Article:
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Pasture is improving

With the non-wetting soil problem we were having, things became rather tight with the pasture available in front of the sheep. So we took a few weeks off in bringing in more trade sheep to allow soil wetters used during sowing of the clover, and some patches sprayed over the top, to wet up the soil and give the pasture a chance to recover.


As you can see in the photos below, which are all from the same paddock and taken within half an hour of each other while I was shifting the sheep into the next paddock (we call this mob The Dregs), things are starting to improve again. We still have non-wetting patches, but they are getting smaller and wetter each day.


This paddock (Bravo) received four times the rate of fertiliser about two months ago (deliberately done to show what is waiting to grow). It is paying dividends, but all pastures are now rapidly improving. It was time for the sheep to move out of Bravo, even though as you can see, they have not eaten it down enough.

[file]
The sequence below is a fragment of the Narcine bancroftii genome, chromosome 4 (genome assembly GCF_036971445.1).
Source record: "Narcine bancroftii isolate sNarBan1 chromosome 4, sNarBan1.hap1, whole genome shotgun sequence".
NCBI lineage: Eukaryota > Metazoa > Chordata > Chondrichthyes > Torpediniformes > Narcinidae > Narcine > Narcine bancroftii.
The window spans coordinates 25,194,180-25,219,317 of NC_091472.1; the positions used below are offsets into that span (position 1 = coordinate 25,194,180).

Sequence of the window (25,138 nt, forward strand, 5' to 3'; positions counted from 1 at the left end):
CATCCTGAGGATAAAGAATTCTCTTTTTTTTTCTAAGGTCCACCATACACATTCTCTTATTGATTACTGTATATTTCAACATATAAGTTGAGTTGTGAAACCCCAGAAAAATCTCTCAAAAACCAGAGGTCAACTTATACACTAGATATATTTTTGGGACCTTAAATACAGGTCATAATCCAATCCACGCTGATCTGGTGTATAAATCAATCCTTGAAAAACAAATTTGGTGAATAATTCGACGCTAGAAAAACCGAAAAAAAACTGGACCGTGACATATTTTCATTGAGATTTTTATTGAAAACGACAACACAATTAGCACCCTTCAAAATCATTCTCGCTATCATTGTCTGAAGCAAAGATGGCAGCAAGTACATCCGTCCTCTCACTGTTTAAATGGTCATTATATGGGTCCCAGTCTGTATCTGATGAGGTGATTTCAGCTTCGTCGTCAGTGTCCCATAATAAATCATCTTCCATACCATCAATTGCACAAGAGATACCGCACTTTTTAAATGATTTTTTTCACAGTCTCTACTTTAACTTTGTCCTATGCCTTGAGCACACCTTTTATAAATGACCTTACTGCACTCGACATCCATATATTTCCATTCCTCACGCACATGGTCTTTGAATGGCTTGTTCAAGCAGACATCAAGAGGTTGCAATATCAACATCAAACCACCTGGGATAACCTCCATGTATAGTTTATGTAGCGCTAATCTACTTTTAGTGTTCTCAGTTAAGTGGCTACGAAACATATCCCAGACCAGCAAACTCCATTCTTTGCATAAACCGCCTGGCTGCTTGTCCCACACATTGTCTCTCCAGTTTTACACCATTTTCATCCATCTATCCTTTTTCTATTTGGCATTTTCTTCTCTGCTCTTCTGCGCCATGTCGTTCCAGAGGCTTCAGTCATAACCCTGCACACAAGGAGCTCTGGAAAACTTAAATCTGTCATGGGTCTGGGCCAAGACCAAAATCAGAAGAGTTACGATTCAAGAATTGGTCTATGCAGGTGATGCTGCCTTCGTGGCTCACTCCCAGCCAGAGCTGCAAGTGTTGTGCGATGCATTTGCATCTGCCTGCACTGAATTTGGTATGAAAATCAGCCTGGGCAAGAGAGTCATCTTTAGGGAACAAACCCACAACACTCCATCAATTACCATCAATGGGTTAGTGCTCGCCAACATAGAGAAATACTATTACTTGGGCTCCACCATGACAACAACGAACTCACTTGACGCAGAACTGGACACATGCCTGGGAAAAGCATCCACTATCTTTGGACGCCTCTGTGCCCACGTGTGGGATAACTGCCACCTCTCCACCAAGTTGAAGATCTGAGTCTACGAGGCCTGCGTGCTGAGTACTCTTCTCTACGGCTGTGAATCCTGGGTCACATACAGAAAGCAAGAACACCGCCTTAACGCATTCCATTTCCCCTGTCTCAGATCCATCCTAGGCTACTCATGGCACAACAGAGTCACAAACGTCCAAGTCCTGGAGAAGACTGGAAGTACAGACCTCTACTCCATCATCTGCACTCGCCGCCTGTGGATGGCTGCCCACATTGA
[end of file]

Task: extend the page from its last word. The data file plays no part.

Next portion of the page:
This coming week, we will weigh and sell more of the skinny merinos we have left, and seek to purchase more skinny lambs that need fattening up to make as much profit on them as we can.


All five photos below are from the same paddock. This one is where the worst non-wetting patch is. It is getting better by the day now. I find it interesting on the genetic colouring of lambs from black faced ewes. This one has two white lambs....

...this lamb looks just like its mum...

...and this ewe has produced a near ebony and ivory set of twins. Several other ewes produced near perfect black and white twins, but sadly, all of them have succumbed to predation or death by unknown means.

A closer view of the pasture left ungrazed as I was moving them into the next paddock. Time was up. Sheep must not remain on a paddock for more than 7-days.

And a photo of clover markings I am not familiar with. Looks like balansa but does anyone know what variety it might be? It was not one we sowed this year.

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